After Clean Hair Drug Test, Former Bank Robber Released on Probation
Last week, the severity of the punishment for a bank robber's probation revocation hung by a hair.
Joshua Beckstead was to be released from custody at a treatment center in Sheridan, but violated his probation by accepting a box of drug test kits from a former roommate, which could have sent him back to jail.
So Chief U.S. District Court Judge Scott Skavdahl wanted to know if Beckstead had relapsed and ordered a follicle test to determine if he had been using controlled substance.
The hair held.
"The test confirmed Mr. Beckstead has remained sober," Skavdahl announced during the continued probation revocation hearing in federal court in Casper on Tuesday.
The petition to revoke Beckstead's probation didn't go away with this result because accepting the drug test kits was still a violation.
But the negative hair test results meant he was maintaining sobriety and would not return to jail with an enhanced punishment for relapsing.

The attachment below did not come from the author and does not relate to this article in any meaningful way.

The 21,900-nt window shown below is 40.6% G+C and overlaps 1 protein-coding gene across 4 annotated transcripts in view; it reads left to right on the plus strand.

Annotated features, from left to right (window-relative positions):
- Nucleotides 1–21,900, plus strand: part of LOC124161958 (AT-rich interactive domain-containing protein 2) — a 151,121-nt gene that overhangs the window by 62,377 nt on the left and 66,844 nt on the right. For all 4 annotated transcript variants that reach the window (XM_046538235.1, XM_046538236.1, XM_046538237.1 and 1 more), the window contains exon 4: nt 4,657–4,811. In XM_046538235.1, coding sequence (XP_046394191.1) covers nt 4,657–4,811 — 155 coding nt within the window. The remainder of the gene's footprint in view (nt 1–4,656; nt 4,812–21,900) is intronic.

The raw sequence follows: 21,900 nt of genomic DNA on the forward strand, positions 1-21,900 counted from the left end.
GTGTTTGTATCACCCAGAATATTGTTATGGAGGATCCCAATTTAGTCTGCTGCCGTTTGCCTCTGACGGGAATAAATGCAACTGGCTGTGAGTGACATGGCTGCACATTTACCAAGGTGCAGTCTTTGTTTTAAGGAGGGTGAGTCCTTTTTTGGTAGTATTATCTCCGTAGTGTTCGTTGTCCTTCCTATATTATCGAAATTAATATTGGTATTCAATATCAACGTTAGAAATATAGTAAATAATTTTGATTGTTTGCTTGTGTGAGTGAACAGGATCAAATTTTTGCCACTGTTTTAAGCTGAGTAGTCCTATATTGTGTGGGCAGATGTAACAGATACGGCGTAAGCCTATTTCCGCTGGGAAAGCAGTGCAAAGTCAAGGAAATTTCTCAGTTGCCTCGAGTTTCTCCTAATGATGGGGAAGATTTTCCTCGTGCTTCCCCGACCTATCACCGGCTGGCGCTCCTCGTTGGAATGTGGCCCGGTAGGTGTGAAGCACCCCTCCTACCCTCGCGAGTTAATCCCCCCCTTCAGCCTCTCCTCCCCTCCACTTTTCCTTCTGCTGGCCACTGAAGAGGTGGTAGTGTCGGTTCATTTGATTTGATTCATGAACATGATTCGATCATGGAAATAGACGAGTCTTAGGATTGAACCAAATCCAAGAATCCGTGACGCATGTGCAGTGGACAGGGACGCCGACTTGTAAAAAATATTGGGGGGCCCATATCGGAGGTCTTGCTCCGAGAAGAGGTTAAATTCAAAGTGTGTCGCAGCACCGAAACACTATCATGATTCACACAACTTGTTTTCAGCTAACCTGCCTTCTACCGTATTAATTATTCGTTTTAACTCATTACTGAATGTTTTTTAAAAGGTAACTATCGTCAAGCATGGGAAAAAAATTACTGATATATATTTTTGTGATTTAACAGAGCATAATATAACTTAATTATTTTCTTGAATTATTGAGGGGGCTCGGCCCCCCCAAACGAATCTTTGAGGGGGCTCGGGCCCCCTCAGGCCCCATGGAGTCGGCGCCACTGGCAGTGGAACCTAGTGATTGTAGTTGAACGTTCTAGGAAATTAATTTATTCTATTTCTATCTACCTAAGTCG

Skavdahl asked Federal Probation Officer Josh Oster about Beckstead's plans.
Oster said Beckstead intends to continue drug treatment, and he should be given credit for time served in jail.
Assistant U.S. District Attorney Stephanie Sprecher agreed.
Federal Public Defender Tracy Hucke said Beckstead was serious about getting out Tuesday. Taking the drug test kits was a mistake.
"He wasn't trying to hide anything," Hucke said. "He has remained sober."
His car recently was hit, but he had a ride to Sheridan, a change of clothes, temporary places to stay and a plan for his release.
Beckstead said he appreciated his pending release.
Last week, Skavdahl lit into Beckstead for accepting the drug test kits, asking "You put (the drug test kits) in a suitcase. What were you going to with them? Take them to the beach?"
Tuesday, the judge was calmer.
He said the test kits posed a problem because they implied Beckstead wanted to hedge his bets if he relapsed.
"Don't fall off the wagon," Skavdahl said.
He also asked Beckstead to write a letter about where he is living and how his sobriety is progressing.
In handing down the sentence for the probation violation, Skavdahl said Beckstead would get credit for time served plus another 14 months supervised release.
"Mr. Beckstead, I wish you the best," Skavdahl said.